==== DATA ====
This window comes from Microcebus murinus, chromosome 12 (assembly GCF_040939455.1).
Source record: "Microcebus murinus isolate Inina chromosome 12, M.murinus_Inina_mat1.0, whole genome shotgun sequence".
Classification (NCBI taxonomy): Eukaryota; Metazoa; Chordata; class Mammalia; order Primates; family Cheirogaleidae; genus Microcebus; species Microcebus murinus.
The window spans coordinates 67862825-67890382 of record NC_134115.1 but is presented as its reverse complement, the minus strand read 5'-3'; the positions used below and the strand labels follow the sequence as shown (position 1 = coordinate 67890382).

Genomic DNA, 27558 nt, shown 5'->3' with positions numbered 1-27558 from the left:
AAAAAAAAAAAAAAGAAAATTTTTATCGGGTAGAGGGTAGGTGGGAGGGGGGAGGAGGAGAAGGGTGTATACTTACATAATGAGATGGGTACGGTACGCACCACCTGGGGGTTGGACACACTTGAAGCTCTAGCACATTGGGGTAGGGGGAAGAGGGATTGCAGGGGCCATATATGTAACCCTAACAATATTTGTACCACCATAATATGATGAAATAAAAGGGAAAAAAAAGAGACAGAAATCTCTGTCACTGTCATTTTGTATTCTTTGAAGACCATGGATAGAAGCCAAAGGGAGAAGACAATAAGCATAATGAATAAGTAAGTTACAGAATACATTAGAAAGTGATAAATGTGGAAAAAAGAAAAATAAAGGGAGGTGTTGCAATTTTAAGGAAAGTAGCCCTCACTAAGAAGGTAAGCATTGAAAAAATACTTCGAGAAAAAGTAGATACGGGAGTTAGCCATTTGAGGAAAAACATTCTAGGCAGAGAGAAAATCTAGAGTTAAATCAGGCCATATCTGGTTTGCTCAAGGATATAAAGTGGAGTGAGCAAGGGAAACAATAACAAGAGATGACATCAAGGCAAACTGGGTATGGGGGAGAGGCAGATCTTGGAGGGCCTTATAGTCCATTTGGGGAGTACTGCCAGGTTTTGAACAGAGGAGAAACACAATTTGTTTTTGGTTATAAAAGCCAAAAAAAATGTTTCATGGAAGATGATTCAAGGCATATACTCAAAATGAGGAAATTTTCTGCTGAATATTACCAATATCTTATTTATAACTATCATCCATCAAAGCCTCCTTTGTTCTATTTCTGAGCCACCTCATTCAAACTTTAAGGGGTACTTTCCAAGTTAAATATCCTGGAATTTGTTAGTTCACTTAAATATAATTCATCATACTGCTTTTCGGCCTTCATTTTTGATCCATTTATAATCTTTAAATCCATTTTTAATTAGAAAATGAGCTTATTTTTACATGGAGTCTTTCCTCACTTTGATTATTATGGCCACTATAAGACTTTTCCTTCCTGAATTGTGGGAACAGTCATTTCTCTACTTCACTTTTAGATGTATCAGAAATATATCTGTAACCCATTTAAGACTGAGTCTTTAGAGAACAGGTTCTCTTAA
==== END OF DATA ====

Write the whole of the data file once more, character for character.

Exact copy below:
This window comes from Microcebus murinus, chromosome 12 (assembly GCF_040939455.1).
Source record: "Microcebus murinus isolate Inina chromosome 12, M.murinus_Inina_mat1.0, whole genome shotgun sequence".
Classification (NCBI taxonomy): Eukaryota; Metazoa; Chordata; class Mammalia; order Primates; family Cheirogaleidae; genus Microcebus; species Microcebus murinus.
The window spans coordinates 67862825-67890382 of record NC_134115.1 but is presented as its reverse complement, the minus strand read 5'-3'; the positions used below and the strand labels follow the sequence as shown (position 1 = coordinate 67890382).

Genomic DNA, 27558 nt, shown 5'->3' with positions numbered 1-27558 from the left:
AAAAAAAAAAAAAAGAAAATTTTTATCGGGTAGAGGGTAGGTGGGAGGGGGGAGGAGGAGAAGGGTGTATACTTACATAATGAGATGGGTACGGTACGCACCACCTGGGGGTTGGACACACTTGAAGCTCTAGCACATTGGGGTAGGGGGAAGAGGGATTGCAGGGGCCATATATGTAACCCTAACAATATTTGTACCACCATAATATGATGAAATAAAAGGGAAAAAAAAGAGACAGAAATCTCTGTCACTGTCATTTTGTATTCTTTGAAGACCATGGATAGAAGCCAAAGGGAGAAGACAATAAGCATAATGAATAAGTAAGTTACAGAATACATTAGAAAGTGATAAATGTGGAAAAAAGAAAAATAAAGGGAGGTGTTGCAATTTTAAGGAAAGTAGCCCTCACTAAGAAGGTAAGCATTGAAAAAATACTTCGAGAAAAAGTAGATACGGGAGTTAGCCATTTGAGGAAAAACATTCTAGGCAGAGAGAAAATCTAGAGTTAAATCAGGCCATATCTGGTTTGCTCAAGGATATAAAGTGGAGTGAGCAAGGGAAACAATAACAAGAGATGACATCAAGGCAAACTGGGTATGGGGGAGAGGCAGATCTTGGAGGGCCTTATAGTCCATTTGGGGAGTACTGCCAGGTTTTGAACAGAGGAGAAACACAATTTGTTTTTGGTTATAAAAGCCAAAAAAAATGTTTCATGGAAGATGATTCAAGGCATATACTCAAAATGAGGAAATTTTCTGCTGAATATTACCAATATCTTATTTATAACTATCATCCATCAAAGCCTCCTTTGTTCTATTTCTGAGCCACCTCATTCAAACTTTAAGGGGTACTTTCCAAGTTAAATATCCTGGAATTTGTTAGTTCACTTAAATATAATTCATCATACTGCTTTTCGGCCTTCATTTTTGATCCATTTATAATCTTTAAATCCATTTTTAATTAGAAAATGAGCTTATTTTTACATGGAGTCTTTCCTCACTTTGATTATTATGGCCACTATAAGACTTTTCCTTCCTGAATTGTGGGAACAGTCATTTCTCTACTTCACTTTTAGATGTATCAGAAATATATCTGTAACCCATTTAAGACTGAGTCTTTAGAGAACAGGTTCTCTTAA